Examining the true costs and missed opportunities of not identifying and investing in high-potential women in manufacturing.
by Angie O’Donnell
Ever wonder what the opportunity costs are of under-investing in women’s leadership development, especially early in their careers? As a leader, you understand that there are always trade-offs of making less investment in some aspect of your business, but have you ever thought about the true costs of not identifying high potential women – and then investing in their leadership? In particular, women are under-represented in the manufacturing industry with only about 29% of the workforce, and only 5% of CEOs.
While it’s not a straight apples-to-apples comparison to women in manufacturing industries, it’s useful to look at some recent research that underscores the value created by female leadership. Boston Consulting Group evaluated 350 companies that had been part of the MassChallenge program and the study revealed that, for every dollar of investment raised, female-run startups generated 78 cents in revenue, whereas male-run startups generated only 31 cents. The women in this study generated this kind of return despite raising less money than the men. Another study from the Ewing Marion Kauffman Foundation found that women-led teams generate a 35% higher return on investment than all-male teams. To highlight one more robust study, when McKinsey surveyed 1,000 companies in 12 countries, they found that organizations in the top quartile of gender diversity on the executive leadership team were more likely to outperform on profitability (21%) and value creation (27%). This is a fragment of the studies that are now available and readily accessible on the internet, especially at Catalyst.org.
While the business case has been made, we all know that the pipeline for women remains both blocked and leaky. Women fail to get early career training and experiences that support them, particularly in industries that tend to be more male dominated. Lacking both formal training, stretch experiences and support, they lag men in promotions and slowly the gap widens and the pipeline shrinks as women approach VP/executive levels.
As an executive coach, I’ve read hundreds of performance reviews and 360-degree feedback reports that make a clear business case for investing in women long before they reach the coveted VP level. The years I spent as an executive coach in several world class women’s leadership programs only validated this as I observed wildly talented women struggling to influence and lead. It’s almost as if they finally reached a level where they were getting noticed, and everyone’s expectation was that they must be an extraordinary leader. After all, so few women ascend to executive levels, so the assumption is that those that do must excel at a wide array of so-called leadership competencies. Often this kind of pressure causes women to “leak out” of the pipeline, and there’s usually no other woman in the succession plan to take their place.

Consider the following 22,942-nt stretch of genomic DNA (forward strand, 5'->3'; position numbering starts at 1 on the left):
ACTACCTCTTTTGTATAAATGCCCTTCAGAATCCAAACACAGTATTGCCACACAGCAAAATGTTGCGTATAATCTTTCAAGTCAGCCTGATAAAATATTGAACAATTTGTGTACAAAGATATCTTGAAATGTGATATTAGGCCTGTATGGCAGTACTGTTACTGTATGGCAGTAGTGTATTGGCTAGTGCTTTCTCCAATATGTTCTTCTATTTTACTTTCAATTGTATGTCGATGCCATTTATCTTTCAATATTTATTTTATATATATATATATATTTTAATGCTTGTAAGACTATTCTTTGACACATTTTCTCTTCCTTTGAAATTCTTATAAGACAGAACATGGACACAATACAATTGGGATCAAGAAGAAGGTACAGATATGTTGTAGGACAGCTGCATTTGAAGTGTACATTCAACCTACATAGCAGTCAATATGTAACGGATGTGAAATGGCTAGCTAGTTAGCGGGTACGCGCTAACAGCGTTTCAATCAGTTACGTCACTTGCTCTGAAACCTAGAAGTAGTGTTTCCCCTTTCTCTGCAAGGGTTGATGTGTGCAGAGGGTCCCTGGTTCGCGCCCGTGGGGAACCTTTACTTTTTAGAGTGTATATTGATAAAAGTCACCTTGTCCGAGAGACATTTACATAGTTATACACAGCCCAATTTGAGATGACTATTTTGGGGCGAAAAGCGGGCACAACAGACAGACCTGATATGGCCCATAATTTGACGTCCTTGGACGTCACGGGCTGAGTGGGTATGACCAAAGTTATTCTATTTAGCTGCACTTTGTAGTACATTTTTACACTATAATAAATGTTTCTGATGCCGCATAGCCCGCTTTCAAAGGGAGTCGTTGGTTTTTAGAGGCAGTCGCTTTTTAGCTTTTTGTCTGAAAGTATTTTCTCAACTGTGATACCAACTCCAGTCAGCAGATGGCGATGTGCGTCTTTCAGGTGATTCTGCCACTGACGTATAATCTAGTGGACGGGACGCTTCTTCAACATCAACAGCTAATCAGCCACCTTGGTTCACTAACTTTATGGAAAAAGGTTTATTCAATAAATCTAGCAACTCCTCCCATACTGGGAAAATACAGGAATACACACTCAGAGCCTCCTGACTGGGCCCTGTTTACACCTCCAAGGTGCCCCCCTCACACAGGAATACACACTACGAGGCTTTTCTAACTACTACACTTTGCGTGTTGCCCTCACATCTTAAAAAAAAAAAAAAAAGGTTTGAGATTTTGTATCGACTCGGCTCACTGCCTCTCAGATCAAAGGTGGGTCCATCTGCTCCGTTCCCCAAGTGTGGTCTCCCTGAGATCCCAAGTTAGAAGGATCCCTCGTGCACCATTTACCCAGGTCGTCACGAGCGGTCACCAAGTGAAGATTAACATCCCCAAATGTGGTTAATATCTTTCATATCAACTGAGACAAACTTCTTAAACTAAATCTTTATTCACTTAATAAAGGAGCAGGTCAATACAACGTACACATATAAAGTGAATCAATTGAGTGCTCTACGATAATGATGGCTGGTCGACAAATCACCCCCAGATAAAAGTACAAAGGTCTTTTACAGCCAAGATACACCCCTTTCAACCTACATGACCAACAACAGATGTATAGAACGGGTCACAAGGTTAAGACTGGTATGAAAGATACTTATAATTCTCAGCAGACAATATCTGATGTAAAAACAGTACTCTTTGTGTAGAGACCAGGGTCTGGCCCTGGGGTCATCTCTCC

Filling the pipeline with early and mid-career women who are ready and able to take on broader leadership roles takes commitment on behalf of the organization and the managers of these women. However, it’s important to weigh the alternative of under-investing and the opportunity costs left on table when a significant percentage of your work force is prevented from adding their highest value. For organizations to capitalize on the full potential of women’s leadership they’ll need to fill the pipeline with as many early and mid-career women as possible, and women will need to opt in, even if they feel that they’re not quite ready…yet.
Angie O’Donnell is an executive coach and co-founder of 3D Leadership Group (www.3dleadershipgroup.com), a Boston-based leadership development firm. She can be reached at firstname.lastname@example.org.